There are codes developed by cities that keep hazards from happening. These codes are meant to make communities safer, and enhance the health and welfare of communities. However, not everyone agrees that these codes are working. In the City of Boulder’s “Nuisance Abatement: Online Comments and Emails” section one contributor concludes, “Homeowners on the Hill are the bad guys. Ordinances do not protect us from trash, falling apart houses, weeds or bare front yards, abandoned cars and speeders and reckless drivers through our neighborhood.”
Code enforcement is difficult in cities where the police and other authorities are busy dealing with real crimes such as methamphetamine labs or murder. In fact, code enforcement officers even have their own organization. It’s called the Colorado Association of Code Enforcement Officials. It’s a non-profit. They offer certification courses and even an advanced certification course (for $350) that cover such topics as: Situational Leadership; Elected Officials Interaction; Neighborhood Law; and Collaborative Approach to Code Enforcement.
The City of Boulder shares space with the University of Colorado. This means students. Boulder even has it’s own code for couches on porches entitled “Outdoor Furniture Restriction in its University Hill area.” It is section 5-4-16 of the code. It basically states that “no person shall place, use, keep, store, or maintain any upholstered furniture not manufactured for outdoor use, including, without limitation, upholstered chairs, upholstered couches, and mattresses in any outside areas…” It also includes a statement that reminds residents “an alley shall not be considered a “public street” for the purposes of this subsection.”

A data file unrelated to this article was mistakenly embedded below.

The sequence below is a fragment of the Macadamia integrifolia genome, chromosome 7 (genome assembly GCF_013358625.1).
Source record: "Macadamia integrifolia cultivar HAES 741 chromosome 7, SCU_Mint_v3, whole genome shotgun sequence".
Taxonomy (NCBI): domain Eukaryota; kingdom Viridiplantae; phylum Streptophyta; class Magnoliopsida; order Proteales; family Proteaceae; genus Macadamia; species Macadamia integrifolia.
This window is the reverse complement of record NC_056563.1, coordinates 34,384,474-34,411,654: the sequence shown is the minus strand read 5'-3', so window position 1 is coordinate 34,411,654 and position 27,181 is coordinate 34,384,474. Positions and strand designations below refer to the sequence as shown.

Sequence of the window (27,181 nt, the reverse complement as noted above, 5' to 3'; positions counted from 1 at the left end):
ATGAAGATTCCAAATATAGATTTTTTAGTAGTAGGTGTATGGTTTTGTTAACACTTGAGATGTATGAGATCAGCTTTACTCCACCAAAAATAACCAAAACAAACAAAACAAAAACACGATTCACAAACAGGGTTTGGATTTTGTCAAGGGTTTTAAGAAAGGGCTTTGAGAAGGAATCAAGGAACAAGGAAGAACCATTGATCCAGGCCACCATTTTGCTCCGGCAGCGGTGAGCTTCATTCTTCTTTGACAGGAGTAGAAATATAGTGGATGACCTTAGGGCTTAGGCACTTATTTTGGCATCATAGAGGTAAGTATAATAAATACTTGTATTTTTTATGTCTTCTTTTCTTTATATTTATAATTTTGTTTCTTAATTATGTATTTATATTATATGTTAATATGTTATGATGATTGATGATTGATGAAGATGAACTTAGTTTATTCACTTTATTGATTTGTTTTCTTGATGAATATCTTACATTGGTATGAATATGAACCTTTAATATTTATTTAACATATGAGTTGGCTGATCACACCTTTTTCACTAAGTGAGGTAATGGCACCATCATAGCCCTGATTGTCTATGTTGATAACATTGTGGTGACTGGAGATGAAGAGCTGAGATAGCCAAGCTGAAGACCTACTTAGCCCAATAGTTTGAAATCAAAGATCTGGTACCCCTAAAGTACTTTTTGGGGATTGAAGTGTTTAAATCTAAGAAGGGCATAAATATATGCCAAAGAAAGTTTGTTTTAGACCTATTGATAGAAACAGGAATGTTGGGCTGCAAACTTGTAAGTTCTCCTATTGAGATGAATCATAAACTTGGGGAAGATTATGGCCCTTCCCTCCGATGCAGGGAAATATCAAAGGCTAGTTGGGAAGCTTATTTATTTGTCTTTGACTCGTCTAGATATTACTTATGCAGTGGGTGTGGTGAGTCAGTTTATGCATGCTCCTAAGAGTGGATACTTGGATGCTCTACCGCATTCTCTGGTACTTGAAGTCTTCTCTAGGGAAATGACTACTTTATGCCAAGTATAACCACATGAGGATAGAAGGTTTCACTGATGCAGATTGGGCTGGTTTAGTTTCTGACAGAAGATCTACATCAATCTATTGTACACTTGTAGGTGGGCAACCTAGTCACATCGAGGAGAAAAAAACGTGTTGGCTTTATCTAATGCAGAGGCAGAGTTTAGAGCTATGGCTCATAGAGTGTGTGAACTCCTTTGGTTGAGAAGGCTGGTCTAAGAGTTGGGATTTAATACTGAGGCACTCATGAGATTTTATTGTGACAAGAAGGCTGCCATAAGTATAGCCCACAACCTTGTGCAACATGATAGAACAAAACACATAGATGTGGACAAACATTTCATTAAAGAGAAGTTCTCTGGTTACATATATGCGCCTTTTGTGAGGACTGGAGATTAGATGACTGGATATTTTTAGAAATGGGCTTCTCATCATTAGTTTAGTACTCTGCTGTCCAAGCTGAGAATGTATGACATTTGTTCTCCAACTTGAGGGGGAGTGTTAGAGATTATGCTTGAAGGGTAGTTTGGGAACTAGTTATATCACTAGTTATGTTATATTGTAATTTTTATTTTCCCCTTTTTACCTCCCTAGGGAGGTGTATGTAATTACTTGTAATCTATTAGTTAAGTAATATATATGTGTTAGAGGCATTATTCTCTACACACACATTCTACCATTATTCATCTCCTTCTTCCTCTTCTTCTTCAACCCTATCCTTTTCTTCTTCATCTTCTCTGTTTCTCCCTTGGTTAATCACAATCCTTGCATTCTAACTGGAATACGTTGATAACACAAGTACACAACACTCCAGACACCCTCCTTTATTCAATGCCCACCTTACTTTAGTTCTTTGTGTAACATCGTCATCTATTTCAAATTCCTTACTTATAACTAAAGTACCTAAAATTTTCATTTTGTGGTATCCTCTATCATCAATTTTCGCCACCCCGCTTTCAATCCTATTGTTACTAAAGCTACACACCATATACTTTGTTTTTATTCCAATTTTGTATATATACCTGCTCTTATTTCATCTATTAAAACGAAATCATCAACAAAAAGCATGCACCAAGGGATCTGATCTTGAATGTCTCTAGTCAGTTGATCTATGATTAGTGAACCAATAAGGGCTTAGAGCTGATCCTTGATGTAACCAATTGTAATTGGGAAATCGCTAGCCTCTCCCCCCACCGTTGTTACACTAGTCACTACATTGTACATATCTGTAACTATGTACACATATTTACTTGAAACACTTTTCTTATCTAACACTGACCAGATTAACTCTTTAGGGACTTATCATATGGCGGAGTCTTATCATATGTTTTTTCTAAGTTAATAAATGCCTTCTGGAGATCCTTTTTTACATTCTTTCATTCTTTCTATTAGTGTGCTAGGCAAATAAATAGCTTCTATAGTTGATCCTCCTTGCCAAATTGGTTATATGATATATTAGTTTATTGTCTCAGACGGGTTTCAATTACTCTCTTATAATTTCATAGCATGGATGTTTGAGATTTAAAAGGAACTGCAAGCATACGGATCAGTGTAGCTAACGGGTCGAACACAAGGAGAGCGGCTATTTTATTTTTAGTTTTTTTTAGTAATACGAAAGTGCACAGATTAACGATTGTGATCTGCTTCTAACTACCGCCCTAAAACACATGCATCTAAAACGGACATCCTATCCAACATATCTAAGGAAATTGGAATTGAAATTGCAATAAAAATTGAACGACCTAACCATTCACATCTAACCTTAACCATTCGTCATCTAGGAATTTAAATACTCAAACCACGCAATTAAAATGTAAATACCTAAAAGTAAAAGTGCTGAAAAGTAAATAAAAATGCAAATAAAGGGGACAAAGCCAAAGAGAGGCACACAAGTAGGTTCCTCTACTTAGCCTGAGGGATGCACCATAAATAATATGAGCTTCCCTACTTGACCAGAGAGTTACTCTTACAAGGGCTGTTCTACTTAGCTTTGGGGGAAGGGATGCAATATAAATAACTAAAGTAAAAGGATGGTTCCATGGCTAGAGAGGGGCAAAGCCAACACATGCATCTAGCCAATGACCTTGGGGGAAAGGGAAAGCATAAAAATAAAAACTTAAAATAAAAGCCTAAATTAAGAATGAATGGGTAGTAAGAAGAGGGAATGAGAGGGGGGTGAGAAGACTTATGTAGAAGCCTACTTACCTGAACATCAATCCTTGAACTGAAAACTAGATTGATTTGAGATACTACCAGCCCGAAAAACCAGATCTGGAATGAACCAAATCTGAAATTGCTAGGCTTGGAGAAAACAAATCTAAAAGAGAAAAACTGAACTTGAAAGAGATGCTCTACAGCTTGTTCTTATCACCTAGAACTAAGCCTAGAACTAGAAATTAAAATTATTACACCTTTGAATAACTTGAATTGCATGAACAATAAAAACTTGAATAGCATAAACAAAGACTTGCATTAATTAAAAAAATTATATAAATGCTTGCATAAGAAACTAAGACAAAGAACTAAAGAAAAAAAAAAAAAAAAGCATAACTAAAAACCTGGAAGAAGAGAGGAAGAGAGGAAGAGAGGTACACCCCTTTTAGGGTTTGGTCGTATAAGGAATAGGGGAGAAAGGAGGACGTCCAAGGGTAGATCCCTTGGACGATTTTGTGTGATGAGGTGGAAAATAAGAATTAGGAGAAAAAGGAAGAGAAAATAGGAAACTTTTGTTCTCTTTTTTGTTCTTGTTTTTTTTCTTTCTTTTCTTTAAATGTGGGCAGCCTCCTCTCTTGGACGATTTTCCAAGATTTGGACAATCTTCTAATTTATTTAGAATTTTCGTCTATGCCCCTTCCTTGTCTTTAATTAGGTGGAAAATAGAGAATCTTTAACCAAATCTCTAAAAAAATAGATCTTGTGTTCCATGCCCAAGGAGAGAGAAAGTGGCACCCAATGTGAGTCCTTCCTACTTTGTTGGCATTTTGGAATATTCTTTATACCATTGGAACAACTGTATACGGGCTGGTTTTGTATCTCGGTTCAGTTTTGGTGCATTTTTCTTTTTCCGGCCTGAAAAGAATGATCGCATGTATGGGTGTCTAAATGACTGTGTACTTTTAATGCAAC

In an effort to control the aesthetics of neighborhoods even farther than municipal codes Home Owners Associations (HOAs) were created. They started in the early 20th century and grew in popularity as World War II ended and large housing tracts began to appear. Often, they tried to keep out single parents, people of color, and non-Christian religions. As these HOA covenants were legally challenged they gave birth to, in part, the Fair Housing Act.
Prospect New Town in Longmont, CO
Today, HOAs often oversee covenants regarding lawns, exterior paint colors, signage, etc. in small and huge neighborhoods alike. An HOA is a legal entity, usually created by the original developer of a community.
In Broomfield the Broadlands is a sprawling suburban development. In their recent January HOA Broadlands newsletter, residents are reminded that the Broadlands Design Guidelines require that holiday lighting and decorations be removed in a timely manner. “Please plan to pack yours away by February 2nd,” the newsletter states.
This same newsletter also states “Before you make any modification, change or addition to the exterior of your home, an application is required for the Modifications Subcommittee to review. Don’t be misled by well meaning friends, neighbors or contractors.”
In the blog “Colorado Homeowners Association Law attorney Gina Botti posted, “While owners have a legal obligation to comply with the covenants and rules, this may not extend to rules that are in violation of or contrary to local, state or federal law.” State and Federal laws trump HOA laws.
According to Paul Fussell, author of the book Class: A Guide through the American Status System, it is the middle-class that worries the most about what kind of status their homes convey. In a discussion of lawns Fussell says “Finicky neatness here is usually a sign of social anxiety, a tip-off that we are approaching middle class premises. If there’s no crabgrass at all, we can infer an owner who spends much of his time worrying about slipping down a class or two….”